October 6, 2013 2:09 am at 2:09 am #610804
Having grown up in a secular environment, I made several attempts to return tho Judaism. For a long time I have observed very little — Sabbath, Holidays partial kosher and Shema and prayers for food.
I am just beginning Teshuva. I would like to work first on sins for which one receives eternal punishment.October 6, 2013 3:51 am at 3:51 am #977593HaLeiViParticipant
Embarrassing someone publically.October 6, 2013 4:02 am at 4:02 am #977594
I used to be rude to my parents even in public over a decade ago. But not since 2003. Now I have obtained their forgiveness, and I help them in every way possible.
I believe that helping my grandmother and parents will count as a mitsva.October 6, 2013 2:08 pm at 2:08 pm #977595rebdonielMember
There are issurei karet; sins for which a person’s soul gets cut off. Are you talking about those?October 6, 2013 11:03 pm at 11:03 pm #977596
>> There are issurei karet; sins for which a person’s
>> soul gets cut off. Are you talking about those?
I am sorry, I am worried about losing my share in the World to Come.October 6, 2013 11:08 pm at 11:08 pm #977597
As a teenager I had a strange idea that I could kill people by looking at them and wishing them ill. I did not realize that my “favorite” 9th grade teacher has retired. During my 10th and 11th grades I was in a great fear.
Even though the fear was strange it did me very much good — I read most of Tanach. I felt horrified by Ahab’s fate.October 6, 2013 11:11 pm at 11:11 pm #977598yaff80Participant
I once heard from R’ Shimshon Pincus ZT”L that the worst one is a man having a child with a non-jewish girl as this is irreversible (the child is permanently a non-Jew)whereas anything else can be rectified (heard on a shiur given on leil tisha b’av where he bemoans the churban of this dor – intermarriage)October 7, 2013 12:32 am at 12:32 am #977600cherrybimParticipant
The child can convert when reaching adulthood.October 7, 2013 2:10 am at 2:10 am #977601ShanifirstMember
Wish you much Hatzlacha:)October 7, 2013 2:58 am at 2:58 am #977602seeallsidesParticipant
Don’t obsess. You can do teshuva – it is Hashem’s gift to us – feeling like it can’t be so easy and I will never be able to rectify this sin is just self defeating and will get you down. Think of those feelings as rebellion against Hashem’s wonderful gift. Just try to do the mitzvoth with a happy heart, rejoice that you have found the true way back. Pray that Hashem helps you to do true teshuva and that Hashem sends you the opportunity to do Chesed, for Chesed is an antidote to severe punishments. Wishing you all the best.October 7, 2013 6:49 am at 6:49 am #977603rebdonielMember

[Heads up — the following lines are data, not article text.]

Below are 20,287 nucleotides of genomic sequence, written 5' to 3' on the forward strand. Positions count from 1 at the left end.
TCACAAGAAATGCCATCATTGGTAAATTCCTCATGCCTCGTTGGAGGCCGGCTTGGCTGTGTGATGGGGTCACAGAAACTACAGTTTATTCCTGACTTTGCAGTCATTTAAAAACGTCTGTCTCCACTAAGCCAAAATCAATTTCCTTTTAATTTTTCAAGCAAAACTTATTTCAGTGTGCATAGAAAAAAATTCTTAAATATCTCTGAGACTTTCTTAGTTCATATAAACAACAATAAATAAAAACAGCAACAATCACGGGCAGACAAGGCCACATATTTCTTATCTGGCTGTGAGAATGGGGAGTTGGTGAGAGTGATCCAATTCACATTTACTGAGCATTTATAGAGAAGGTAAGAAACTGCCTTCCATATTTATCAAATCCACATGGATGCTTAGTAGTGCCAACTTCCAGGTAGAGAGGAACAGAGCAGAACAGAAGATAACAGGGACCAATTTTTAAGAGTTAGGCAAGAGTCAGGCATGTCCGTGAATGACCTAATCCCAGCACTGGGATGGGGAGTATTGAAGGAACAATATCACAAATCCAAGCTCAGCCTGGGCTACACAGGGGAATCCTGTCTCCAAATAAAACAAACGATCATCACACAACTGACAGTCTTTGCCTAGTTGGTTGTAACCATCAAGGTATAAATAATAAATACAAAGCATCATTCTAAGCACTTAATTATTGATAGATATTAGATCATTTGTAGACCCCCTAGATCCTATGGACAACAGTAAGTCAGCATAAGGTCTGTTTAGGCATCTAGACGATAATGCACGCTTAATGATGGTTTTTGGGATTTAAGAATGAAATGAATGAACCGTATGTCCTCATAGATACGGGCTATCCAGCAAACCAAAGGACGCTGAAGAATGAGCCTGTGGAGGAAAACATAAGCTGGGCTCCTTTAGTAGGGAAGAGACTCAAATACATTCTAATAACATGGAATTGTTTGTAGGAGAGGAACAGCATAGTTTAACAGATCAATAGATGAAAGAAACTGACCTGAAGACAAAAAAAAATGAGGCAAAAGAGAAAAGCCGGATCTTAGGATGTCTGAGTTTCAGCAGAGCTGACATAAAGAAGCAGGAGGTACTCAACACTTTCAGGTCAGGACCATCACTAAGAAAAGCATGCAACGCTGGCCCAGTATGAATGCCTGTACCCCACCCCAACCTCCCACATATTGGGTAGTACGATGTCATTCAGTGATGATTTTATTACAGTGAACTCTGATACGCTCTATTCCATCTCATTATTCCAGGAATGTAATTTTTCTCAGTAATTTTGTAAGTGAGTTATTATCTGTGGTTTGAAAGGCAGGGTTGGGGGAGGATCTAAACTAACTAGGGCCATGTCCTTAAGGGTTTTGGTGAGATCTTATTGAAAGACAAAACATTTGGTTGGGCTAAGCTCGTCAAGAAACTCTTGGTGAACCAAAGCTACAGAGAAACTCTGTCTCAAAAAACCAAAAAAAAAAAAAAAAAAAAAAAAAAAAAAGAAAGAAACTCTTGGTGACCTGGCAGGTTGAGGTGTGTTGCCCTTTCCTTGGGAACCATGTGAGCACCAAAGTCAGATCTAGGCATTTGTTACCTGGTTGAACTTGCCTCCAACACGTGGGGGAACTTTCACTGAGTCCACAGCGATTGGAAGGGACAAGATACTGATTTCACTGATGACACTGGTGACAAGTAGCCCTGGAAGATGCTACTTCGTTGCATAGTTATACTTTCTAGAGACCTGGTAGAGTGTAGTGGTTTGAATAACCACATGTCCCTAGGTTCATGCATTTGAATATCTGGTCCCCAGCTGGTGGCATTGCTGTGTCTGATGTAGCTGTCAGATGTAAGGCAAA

Sins for one’s soul get cut off are issurei karet.
Intermarriage, sleeping with a niddah, etc.
And yaffa, my dad intermarried, and his son (me) “converted” (After being reared in the Reform movement) and became Orthodox. HaShem calls to Himself those whom He wishes. I defied Pew Report-style predictable outcomes. Nobody would have ever guessed in a million years that the product of such an intermarriage would become Orthodox (although many don’t consider Modern Orthodoxy or Open Orthodoxy “orthodox” enough, which bears negatively on those making these claims).October 7, 2013 2:51 pm at 2:51 pm #977604oot for lifeParticipant
I believe you may be missing a nuance in Rav Pinchus zt”l. His statement is in the person doing the act. And geris while an incredible undertaking is not an act of teshuva, rather a new bria. You have done a tremendous thing by following the pintl yid that you had some sheichus to. And although your father, i am sure did a tremendous job raising you and putting you in a position where you were able to make incredible and difficult choices for the good, he committed an aveirah as we all do. But we cannot do teshuva for our parents, each person is responsible for themselves.October 7, 2013 8:23 pm at 8:23 pm #977605
>> And yaffa, my dad intermarried, and his son (me)
>> “converted” (After being reared in the Reform
>> movement) and became Orthodox. HaShem calls to
>> Himself those whom He wishes. I defied Pew Report-style
>> predictable outcomes.
Congratulations — that is a great achievement! It is difficult.
According to “A Portrait of Israeli Jews” by the Guttman Center for Surveys of the Israel Democracy Institute, 3% of former Soviet Jews observe meticulously and 15% observe to a great extent.
I have observed very little until recently. Now I realize that I must observe much more.
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